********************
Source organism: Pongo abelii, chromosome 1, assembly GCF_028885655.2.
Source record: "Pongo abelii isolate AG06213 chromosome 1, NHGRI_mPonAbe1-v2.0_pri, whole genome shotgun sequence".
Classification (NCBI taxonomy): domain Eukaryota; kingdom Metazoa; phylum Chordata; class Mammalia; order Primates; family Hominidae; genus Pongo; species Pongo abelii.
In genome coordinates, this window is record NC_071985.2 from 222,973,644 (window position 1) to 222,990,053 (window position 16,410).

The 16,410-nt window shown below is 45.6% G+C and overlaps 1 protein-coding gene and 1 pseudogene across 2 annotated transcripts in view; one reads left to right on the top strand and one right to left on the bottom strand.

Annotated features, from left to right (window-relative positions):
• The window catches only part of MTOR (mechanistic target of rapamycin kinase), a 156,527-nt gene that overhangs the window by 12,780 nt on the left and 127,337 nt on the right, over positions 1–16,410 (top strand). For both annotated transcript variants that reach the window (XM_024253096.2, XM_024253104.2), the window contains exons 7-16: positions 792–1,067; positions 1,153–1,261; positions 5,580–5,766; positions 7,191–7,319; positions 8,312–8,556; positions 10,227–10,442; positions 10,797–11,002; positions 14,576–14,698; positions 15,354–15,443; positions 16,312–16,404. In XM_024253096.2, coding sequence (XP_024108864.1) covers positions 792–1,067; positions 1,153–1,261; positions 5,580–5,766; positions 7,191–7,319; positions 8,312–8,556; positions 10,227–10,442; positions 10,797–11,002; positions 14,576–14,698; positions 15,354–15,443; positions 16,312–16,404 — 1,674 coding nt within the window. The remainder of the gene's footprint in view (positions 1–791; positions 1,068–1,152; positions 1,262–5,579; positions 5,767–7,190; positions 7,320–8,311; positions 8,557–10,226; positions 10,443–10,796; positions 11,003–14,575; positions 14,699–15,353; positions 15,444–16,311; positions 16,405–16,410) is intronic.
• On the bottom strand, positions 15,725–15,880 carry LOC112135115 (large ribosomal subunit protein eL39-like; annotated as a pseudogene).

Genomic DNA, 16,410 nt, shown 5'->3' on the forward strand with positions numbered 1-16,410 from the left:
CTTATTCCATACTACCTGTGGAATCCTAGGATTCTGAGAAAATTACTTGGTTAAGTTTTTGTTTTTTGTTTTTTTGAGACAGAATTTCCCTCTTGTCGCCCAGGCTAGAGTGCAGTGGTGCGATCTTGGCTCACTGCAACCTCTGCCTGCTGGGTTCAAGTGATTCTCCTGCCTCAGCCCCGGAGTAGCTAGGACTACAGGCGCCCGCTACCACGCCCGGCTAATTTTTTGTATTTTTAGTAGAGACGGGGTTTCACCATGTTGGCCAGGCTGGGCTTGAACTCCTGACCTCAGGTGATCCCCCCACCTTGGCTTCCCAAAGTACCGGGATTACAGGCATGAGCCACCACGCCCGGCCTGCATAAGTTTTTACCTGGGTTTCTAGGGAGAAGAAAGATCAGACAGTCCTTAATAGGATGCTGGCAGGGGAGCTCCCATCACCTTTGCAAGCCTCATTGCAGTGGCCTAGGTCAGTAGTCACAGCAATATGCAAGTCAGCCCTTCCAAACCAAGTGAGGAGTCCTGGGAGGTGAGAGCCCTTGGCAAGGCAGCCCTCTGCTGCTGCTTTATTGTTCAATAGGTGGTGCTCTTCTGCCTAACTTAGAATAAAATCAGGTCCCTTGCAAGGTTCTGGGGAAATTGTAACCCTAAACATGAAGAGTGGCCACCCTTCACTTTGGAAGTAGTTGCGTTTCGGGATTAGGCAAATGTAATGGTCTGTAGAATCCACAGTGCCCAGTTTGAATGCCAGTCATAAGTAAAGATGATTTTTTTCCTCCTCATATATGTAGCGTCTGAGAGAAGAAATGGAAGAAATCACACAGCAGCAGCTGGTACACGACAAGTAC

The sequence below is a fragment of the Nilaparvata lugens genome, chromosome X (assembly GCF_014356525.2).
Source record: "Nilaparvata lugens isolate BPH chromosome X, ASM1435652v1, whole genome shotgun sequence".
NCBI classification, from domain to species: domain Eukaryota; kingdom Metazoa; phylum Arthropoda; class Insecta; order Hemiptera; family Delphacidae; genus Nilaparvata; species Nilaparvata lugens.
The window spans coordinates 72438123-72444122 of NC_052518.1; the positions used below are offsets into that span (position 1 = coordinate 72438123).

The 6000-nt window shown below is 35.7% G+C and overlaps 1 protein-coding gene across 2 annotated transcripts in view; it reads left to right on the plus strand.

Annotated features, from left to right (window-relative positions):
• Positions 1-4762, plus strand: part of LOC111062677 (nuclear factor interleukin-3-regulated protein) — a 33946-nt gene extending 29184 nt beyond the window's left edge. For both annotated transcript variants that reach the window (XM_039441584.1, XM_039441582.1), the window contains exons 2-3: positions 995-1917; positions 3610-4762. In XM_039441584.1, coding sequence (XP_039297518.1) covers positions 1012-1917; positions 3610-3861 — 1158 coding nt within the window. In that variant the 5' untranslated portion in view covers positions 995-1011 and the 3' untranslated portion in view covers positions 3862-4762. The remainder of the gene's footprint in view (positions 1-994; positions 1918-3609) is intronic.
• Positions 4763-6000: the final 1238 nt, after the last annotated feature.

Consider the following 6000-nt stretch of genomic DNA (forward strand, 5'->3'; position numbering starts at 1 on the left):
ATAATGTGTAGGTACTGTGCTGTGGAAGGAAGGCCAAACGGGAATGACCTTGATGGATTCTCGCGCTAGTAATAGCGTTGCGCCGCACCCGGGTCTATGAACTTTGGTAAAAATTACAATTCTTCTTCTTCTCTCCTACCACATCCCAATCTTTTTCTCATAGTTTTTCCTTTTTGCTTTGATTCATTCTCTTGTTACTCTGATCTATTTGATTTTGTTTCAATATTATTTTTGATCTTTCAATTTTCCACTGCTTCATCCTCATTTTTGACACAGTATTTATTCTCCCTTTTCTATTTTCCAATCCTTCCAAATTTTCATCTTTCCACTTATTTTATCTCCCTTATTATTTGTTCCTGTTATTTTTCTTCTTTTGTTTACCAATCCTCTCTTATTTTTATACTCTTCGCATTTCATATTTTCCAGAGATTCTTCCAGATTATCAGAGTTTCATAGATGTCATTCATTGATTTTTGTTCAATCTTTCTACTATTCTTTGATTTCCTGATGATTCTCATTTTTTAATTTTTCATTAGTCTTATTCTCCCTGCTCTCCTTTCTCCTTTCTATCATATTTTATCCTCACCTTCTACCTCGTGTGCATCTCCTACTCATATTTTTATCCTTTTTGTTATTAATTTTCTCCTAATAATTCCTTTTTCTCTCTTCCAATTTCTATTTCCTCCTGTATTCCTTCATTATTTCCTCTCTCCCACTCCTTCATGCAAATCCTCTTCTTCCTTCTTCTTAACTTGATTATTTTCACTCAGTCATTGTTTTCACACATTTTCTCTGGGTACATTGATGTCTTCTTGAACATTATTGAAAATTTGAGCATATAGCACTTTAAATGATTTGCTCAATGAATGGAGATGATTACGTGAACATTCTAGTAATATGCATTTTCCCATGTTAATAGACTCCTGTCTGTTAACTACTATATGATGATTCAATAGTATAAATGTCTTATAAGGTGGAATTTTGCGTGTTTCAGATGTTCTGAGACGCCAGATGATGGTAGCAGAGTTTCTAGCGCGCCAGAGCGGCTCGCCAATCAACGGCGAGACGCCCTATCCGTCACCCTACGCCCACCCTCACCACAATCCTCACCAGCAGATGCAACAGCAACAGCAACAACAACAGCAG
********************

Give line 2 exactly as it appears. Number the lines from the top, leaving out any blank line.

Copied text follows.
Source record: "Pongo abelii isolate AG06213 chromosome 1, NHGRI_mPonAbe1-v2.0_pri, whole genome shotgun sequence".